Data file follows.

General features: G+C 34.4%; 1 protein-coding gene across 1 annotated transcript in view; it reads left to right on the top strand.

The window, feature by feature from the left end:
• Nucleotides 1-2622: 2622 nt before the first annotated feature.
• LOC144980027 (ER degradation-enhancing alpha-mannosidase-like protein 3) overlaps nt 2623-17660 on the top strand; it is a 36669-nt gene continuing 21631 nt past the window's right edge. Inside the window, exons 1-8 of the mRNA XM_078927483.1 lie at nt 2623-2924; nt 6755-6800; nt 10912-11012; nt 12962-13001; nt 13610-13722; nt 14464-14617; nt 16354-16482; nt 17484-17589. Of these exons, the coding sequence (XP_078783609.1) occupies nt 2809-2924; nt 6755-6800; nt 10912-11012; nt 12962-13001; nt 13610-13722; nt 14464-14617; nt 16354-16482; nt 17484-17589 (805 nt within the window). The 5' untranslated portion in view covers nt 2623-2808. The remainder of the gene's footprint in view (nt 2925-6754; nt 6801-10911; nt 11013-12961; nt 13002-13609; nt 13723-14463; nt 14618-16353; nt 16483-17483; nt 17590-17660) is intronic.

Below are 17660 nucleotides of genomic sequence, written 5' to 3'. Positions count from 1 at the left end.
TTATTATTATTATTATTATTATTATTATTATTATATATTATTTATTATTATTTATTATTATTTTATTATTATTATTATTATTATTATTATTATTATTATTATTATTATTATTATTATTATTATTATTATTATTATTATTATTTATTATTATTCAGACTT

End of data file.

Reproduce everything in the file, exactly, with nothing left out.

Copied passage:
General features: G+C 34.4%; 1 protein-coding gene across 1 annotated transcript in view; it reads left to right on the top strand.

The window, feature by feature from the left end:
• Nucleotides 1-2622: 2622 nt before the first annotated feature.
• LOC144980027 (ER degradation-enhancing alpha-mannosidase-like protein 3) overlaps nt 2623-17660 on the top strand; it is a 36669-nt gene continuing 21631 nt past the window's right edge. Inside the window, exons 1-8 of the mRNA XM_078927483.1 lie at nt 2623-2924; nt 6755-6800; nt 10912-11012; nt 12962-13001; nt 13610-13722; nt 14464-14617; nt 16354-16482; nt 17484-17589. Of these exons, the coding sequence (XP_078783609.1) occupies nt 2809-2924; nt 6755-6800; nt 10912-11012; nt 12962-13001; nt 13610-13722; nt 14464-14617; nt 16354-16482; nt 17484-17589 (805 nt within the window). The 5' untranslated portion in view covers nt 2623-2808. The remainder of the gene's footprint in view (nt 2925-6754; nt 6801-10911; nt 11013-12961; nt 13002-13609; nt 13723-14463; nt 14618-16353; nt 16483-17483; nt 17590-17660) is intronic.

Below are 17660 nucleotides of genomic sequence, written 5' to 3'. Positions count from 1 at the left end.
TTATTATTATTATTATTATTATTATTATTATTATATATTATTTATTATTATTTATTATTATTTTATTATTATTATTATTATTATTATTATTATTATTATTATTATTATTATTATTATTATTATTATTATTATTATTATTATTTATTATTATTCAGACTT